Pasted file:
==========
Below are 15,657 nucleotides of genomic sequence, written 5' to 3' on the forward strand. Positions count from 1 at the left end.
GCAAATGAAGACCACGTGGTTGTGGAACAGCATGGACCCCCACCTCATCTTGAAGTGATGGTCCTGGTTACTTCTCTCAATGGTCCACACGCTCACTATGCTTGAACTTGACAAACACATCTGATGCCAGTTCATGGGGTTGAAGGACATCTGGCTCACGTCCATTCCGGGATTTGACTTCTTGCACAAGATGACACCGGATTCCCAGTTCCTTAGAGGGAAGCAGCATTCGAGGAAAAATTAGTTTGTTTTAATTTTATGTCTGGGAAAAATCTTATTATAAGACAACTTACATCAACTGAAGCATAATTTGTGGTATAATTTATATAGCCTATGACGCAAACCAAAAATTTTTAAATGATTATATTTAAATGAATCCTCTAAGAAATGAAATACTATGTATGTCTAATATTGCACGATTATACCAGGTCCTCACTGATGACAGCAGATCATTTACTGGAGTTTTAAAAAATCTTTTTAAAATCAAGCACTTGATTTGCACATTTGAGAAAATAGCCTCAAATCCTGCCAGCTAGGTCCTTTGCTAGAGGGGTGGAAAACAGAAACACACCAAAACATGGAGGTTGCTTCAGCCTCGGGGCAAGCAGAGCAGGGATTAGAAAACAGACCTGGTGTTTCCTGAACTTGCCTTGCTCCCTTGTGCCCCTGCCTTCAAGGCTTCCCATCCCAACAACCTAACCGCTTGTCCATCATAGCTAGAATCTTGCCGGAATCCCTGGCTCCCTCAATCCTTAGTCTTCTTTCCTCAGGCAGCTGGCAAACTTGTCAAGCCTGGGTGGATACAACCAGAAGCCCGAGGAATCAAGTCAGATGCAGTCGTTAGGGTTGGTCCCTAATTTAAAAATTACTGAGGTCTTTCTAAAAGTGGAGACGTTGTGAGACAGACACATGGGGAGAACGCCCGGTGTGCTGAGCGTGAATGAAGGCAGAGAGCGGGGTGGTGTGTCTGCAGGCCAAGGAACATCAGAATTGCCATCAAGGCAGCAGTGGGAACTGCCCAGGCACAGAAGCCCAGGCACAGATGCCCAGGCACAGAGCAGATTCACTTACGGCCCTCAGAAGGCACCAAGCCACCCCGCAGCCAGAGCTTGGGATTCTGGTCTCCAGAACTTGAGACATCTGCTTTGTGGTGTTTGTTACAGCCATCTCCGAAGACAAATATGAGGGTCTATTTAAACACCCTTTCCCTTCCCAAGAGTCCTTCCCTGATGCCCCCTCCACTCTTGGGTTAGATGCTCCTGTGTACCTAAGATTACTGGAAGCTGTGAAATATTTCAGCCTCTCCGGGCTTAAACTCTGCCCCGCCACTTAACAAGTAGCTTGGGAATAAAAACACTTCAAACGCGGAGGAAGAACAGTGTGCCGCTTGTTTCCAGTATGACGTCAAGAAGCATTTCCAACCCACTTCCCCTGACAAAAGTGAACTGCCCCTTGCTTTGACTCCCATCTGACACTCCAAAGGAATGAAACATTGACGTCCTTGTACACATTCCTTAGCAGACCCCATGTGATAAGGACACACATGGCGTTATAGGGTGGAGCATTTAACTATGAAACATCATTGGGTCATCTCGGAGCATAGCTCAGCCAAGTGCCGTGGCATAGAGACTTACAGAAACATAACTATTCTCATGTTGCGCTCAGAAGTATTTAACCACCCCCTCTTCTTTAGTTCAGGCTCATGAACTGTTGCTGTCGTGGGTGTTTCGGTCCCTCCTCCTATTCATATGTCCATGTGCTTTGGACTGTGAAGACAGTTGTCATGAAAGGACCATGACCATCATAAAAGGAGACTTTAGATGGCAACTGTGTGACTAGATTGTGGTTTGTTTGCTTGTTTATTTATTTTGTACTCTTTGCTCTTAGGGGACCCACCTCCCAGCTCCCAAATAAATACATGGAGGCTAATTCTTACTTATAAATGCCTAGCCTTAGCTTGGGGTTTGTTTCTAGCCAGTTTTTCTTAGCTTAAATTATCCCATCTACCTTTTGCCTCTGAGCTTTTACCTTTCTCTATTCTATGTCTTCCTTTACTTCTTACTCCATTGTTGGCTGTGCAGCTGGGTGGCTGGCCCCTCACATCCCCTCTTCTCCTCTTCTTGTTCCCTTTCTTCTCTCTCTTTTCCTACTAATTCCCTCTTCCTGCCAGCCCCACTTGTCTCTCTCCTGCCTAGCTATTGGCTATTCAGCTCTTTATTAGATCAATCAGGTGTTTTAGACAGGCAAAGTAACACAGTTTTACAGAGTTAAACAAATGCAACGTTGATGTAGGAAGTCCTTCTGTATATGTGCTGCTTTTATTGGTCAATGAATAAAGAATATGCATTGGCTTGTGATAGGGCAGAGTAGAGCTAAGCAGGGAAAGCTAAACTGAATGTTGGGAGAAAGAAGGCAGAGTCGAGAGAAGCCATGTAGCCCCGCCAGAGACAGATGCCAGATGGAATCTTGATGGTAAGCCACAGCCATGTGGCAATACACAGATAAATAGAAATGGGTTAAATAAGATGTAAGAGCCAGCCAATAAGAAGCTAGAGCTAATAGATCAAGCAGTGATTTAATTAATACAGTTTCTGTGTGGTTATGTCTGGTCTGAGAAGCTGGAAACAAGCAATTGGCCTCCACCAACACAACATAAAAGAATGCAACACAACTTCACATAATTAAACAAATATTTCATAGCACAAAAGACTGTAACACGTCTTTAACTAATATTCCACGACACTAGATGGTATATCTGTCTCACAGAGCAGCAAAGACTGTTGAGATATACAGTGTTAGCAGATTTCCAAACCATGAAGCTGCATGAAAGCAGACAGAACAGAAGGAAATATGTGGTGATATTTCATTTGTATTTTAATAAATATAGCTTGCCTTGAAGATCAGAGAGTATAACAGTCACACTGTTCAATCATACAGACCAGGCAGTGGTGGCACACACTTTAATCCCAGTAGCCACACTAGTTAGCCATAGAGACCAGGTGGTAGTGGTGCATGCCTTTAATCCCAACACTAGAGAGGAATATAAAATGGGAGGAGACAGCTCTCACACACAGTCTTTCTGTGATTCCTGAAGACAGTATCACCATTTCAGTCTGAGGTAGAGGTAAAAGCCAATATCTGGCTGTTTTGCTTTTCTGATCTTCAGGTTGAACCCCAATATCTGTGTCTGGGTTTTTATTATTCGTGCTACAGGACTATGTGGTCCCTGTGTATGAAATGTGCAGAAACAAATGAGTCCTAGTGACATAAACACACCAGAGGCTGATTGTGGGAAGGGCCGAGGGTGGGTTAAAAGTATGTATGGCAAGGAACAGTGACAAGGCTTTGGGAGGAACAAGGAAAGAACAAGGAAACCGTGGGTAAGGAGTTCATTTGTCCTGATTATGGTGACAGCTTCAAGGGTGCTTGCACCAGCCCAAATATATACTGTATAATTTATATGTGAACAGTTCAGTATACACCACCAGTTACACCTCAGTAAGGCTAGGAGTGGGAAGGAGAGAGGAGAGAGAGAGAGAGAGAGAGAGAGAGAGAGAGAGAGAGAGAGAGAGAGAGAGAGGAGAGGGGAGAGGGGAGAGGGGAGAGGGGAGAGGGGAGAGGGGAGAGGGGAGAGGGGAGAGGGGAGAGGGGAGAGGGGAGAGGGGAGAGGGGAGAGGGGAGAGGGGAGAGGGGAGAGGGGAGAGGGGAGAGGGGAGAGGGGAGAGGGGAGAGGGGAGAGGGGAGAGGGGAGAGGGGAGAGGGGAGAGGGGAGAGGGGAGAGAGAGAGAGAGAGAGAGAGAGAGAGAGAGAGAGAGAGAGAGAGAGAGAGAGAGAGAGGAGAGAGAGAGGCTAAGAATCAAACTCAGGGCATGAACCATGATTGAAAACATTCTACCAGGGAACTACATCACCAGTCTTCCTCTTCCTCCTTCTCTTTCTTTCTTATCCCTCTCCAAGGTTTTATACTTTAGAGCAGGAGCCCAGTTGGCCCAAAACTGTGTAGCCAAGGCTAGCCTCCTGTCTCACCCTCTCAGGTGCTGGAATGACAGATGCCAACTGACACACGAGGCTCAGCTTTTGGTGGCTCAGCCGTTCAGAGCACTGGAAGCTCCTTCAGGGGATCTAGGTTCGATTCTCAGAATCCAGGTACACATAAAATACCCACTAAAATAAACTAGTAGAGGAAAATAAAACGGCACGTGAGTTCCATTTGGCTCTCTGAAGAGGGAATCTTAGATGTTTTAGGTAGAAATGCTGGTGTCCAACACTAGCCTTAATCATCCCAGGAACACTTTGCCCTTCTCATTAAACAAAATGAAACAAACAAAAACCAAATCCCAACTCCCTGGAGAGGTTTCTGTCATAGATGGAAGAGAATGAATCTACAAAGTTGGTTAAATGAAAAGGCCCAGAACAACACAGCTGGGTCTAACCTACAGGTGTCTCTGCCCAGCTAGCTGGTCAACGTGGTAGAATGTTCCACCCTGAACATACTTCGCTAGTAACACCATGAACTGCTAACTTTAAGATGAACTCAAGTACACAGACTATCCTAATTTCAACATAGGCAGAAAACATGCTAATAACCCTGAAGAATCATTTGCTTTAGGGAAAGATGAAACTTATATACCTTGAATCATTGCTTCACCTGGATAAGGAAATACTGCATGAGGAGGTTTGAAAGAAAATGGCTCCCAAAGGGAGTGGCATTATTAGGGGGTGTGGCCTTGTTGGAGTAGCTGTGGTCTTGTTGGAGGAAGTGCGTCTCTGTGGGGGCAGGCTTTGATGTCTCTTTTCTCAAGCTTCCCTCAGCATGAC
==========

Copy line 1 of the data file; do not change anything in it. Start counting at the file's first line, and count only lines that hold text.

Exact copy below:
Below are 15,657 nucleotides of genomic sequence, written 5' to 3' on the forward strand. Positions count from 1 at the left end.